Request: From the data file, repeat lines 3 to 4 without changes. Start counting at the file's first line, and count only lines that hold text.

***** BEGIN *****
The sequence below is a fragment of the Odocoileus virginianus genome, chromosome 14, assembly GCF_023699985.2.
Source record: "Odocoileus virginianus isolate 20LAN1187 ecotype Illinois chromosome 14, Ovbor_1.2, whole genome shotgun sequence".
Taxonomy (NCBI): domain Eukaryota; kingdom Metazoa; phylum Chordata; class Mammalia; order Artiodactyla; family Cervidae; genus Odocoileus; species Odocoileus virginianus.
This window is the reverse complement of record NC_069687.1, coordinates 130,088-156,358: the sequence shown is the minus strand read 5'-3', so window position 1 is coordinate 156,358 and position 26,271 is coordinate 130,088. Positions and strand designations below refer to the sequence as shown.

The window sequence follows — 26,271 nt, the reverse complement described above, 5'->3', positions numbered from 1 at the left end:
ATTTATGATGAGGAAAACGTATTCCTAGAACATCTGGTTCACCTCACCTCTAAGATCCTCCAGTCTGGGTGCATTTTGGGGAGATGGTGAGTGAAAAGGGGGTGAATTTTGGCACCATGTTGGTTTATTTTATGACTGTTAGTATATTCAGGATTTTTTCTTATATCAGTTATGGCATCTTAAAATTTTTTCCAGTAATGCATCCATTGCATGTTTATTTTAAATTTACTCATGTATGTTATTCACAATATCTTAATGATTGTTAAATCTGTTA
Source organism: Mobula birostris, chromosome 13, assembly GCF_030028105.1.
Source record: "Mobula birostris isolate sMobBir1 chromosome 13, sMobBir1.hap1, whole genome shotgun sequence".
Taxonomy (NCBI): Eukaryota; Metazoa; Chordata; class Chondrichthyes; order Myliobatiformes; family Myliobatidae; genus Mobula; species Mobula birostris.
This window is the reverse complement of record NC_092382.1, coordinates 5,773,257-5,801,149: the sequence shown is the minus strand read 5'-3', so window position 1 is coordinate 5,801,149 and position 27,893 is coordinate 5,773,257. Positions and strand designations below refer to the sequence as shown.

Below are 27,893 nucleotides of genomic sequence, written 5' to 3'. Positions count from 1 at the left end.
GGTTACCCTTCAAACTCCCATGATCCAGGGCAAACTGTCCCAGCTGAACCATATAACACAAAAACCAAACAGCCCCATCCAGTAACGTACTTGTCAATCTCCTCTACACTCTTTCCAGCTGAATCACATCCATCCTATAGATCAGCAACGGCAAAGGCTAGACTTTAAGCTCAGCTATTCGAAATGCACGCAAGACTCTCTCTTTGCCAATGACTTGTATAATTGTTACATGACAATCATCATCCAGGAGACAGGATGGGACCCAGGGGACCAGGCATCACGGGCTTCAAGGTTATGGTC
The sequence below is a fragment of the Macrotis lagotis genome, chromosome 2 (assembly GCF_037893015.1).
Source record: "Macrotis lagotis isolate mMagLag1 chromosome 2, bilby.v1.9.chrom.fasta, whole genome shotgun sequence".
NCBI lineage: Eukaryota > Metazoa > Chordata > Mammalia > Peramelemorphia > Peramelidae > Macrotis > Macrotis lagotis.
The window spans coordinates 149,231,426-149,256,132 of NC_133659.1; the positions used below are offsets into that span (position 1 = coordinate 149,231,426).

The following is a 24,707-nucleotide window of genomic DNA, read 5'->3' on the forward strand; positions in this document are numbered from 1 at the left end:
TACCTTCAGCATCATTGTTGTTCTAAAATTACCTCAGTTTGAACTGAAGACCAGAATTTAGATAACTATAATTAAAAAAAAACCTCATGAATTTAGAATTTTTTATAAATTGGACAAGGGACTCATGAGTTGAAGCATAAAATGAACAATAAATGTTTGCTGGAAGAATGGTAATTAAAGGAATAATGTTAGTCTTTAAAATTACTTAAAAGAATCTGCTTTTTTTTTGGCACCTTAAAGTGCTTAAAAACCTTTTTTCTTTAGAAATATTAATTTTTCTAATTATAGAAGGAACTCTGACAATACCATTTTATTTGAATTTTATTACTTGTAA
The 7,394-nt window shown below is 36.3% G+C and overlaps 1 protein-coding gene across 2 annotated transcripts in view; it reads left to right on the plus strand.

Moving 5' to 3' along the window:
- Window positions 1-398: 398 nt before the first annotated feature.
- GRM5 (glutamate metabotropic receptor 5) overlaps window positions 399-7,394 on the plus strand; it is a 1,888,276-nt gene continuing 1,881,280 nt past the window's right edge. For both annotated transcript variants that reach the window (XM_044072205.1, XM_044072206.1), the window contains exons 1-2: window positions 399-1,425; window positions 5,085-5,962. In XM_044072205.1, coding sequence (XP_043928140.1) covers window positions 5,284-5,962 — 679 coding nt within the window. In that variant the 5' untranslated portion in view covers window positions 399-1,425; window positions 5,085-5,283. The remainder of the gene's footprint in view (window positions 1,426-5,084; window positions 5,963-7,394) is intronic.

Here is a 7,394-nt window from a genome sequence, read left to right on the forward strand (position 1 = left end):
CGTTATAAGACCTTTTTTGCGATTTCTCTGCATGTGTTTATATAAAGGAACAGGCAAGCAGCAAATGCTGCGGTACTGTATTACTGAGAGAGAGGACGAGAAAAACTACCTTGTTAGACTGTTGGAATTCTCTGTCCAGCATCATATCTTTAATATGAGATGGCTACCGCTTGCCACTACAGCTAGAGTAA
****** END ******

Taxonomy (NCBI): domain Eukaryota; kingdom Metazoa; phylum Chordata; class Mammalia; order Artiodactyla; family Cervidae; genus Odocoileus; species Odocoileus virginianus.
This window is the reverse complement of record NC_069687.1, coordinates 130,088-156,358: the sequence shown is the minus strand read 5'-3', so window position 1 is coordinate 156,358 and position 26,271 is coordinate 130,088. Positions and strand designations below refer to the sequence as shown.